BPC launches Infrastructure Council

After about a year and a half of preparations, the Bipartisan Policy Center last week launched its Executive Council on Infrastructure in Washington DC.

What began as the vision of McGraw Hill financial president Doug Peterson became reality last week when the Bipartisan Policy Center (BPC) officially launched its Executive Council on Infrastructure on Thursday morning.

The purpose of the council, Peterson said during an exclusive interview with Infrastructure Investor following the launch, is to evaluate the challenges and opportunities for private sector investment in infrastructure in the US. The group plans to release a white paper in one year's time detailing its findings, with work streams to be managed by BPC project director Nikki Rudnick.

In his introduction of the council, BPC founding president Jason Grumet joked that he had one anxiety about the discussion at hand.

“When people like us are passionate about infrastructure we tend to depress the heck out of one another. When we get together we are about metrics of dread,” he said. 

“We sit here and tell you that there is a $2 trillion gap that must be filled in the next five years; we're investing 50 percent less as a percent of GPD than we were 50 years ago; we're being outspent by China by a ratio of four to one; there are 60,000 structurally-deficient bridges; and, of course, we all carry as a badge of pride the 'D plus' awarded to our country by the American Society of Civil Engineers.”

Colorado Senator Mark Bennet, who Grumet referred to as “the James Brown of the Senate”, said at the launch that among the many things that “disappoint” him about Washington D.C. at present, the most fundamental was “[legislators'] failure to invest in infrastructure, especially at the interest rates that we've had over the last six years in this country.”

Bennet's appearance was a foreshadowing of things to come at the council, which in the very near future will be launching a policy panel populated by Capitol Hill politicians as well as former mayors and governors from around the country, according to a source close to the group. The person added that the presence of these representatives would increase the likelihood that guidance developed by the council would find support from diverse local constituencies that often stand in the way of smooth and timely approvals.

Following Bennet's remarks, Peterson asked him to share his feelings on the dynamic scoring of benefits of infrastructure that go beyond the project itself. Patrick Decker, president and chief executive of Xylem and a member of the council, said he hoped legislators would be able to help them identify ways to get people thinking about more than just transportation when discussing infrastructure.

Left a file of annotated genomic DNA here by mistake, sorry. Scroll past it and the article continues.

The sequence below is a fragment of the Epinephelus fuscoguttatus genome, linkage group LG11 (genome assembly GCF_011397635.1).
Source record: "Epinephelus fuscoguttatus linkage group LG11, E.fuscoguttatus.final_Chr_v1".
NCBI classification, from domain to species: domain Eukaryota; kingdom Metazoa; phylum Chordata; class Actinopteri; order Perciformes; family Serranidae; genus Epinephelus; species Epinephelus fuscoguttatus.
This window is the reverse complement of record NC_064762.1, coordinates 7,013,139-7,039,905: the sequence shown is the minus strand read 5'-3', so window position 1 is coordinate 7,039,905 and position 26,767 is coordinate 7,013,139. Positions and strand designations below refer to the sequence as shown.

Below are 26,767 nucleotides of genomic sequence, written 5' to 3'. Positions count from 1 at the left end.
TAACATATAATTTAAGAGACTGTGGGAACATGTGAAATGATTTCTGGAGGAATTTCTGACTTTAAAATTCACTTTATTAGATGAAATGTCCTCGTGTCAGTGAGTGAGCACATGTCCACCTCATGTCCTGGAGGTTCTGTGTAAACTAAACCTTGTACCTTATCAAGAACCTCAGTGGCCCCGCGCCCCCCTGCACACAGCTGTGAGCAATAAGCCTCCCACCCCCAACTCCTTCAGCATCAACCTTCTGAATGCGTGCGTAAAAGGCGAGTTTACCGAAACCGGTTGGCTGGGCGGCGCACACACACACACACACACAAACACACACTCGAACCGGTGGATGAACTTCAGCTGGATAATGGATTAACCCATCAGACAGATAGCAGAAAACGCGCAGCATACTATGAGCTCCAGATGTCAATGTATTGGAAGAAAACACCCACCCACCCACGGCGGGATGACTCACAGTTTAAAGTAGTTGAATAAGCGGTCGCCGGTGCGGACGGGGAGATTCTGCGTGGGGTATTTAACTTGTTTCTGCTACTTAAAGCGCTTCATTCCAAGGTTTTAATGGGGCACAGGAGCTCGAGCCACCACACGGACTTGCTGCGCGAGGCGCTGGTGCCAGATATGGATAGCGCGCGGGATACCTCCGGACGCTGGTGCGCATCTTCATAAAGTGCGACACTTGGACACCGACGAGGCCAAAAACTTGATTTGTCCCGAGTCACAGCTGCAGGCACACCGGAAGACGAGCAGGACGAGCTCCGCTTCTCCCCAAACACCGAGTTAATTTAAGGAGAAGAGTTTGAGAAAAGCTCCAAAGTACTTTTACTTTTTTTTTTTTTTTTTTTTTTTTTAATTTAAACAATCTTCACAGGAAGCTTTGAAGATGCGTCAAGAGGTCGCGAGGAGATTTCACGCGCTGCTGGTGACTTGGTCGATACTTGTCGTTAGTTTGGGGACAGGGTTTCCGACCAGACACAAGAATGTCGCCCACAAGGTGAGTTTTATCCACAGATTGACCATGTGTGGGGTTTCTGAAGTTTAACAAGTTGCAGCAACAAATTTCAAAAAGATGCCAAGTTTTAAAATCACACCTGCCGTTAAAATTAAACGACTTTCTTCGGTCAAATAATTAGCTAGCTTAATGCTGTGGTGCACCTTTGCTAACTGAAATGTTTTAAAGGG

In response to Peterson's query, Bennet cautioned, “I'm worried that in Washington we will do it in ways that are completely tortured and divorced from reality”. 

Suzanne Shank, president and chief executive of Siebert Brandford Shank, said she believed one of the enduring barriers to US-based infrastructure investment was “complacency”. 

She touted the efficiency of the municipal bond market, and said that while there had been some successful PPPs across the country, inequitable risk assignments had also led to some failures.

“Risk is shifted either totally on the government or totally on the private investor. If there was a way to share the risk everyone would be moving in the same direction,” she said. 

Jack Ehnes, chief executive of CalSTRS, a pension fund that supplies retirement accounts for California's 880,000 teachers to the tune of $12 million annually, joined the council to give voice to the needs of institutional investors, who are chomping at the bit to meet their infrastructure investment allocation targets.  

“We're a 102-year-old pension system and we're going to be here in perpetuity. Our time horizon on investing and our time horizon on liabilities is decades and decades,” he said. “Unlike a lot of other investors in the market, we really define that long-term, patient capital perspective.”

For a glimpse into the painstaking review that goes into each of CalSTRS' investments, he said that in the 2014 calendar year, the fund staff looked at 136 different projects, of which only 17 seemed had enough merit to bring in the due diligence team. Of those 17, only two projects were deemed worthy of investment. He posited that the council needs to work on learning what is getting “lost in translation” in the vetting process. 

He later added that while global institutional capital was clearly poised and ready to invest substantially in infrastructure development, it was also plain that the bulk of it was not being invested in the US.

The council touched on many hot-button issues throughout the full discussion – municipal bonds, political and regulatory uncertainty, American infrastructure falling behind, and the lack of analytics and data surrounding the asset class – but as Peterson put it in his closing remarks, at the core of the new council is its aim to address issues on the “soft side of infrastructure […] which have to do with financing, barriers to entry, approvals, environmental approaches, how you look at municipalities, states versus national [and] what are the programs that are in place today”.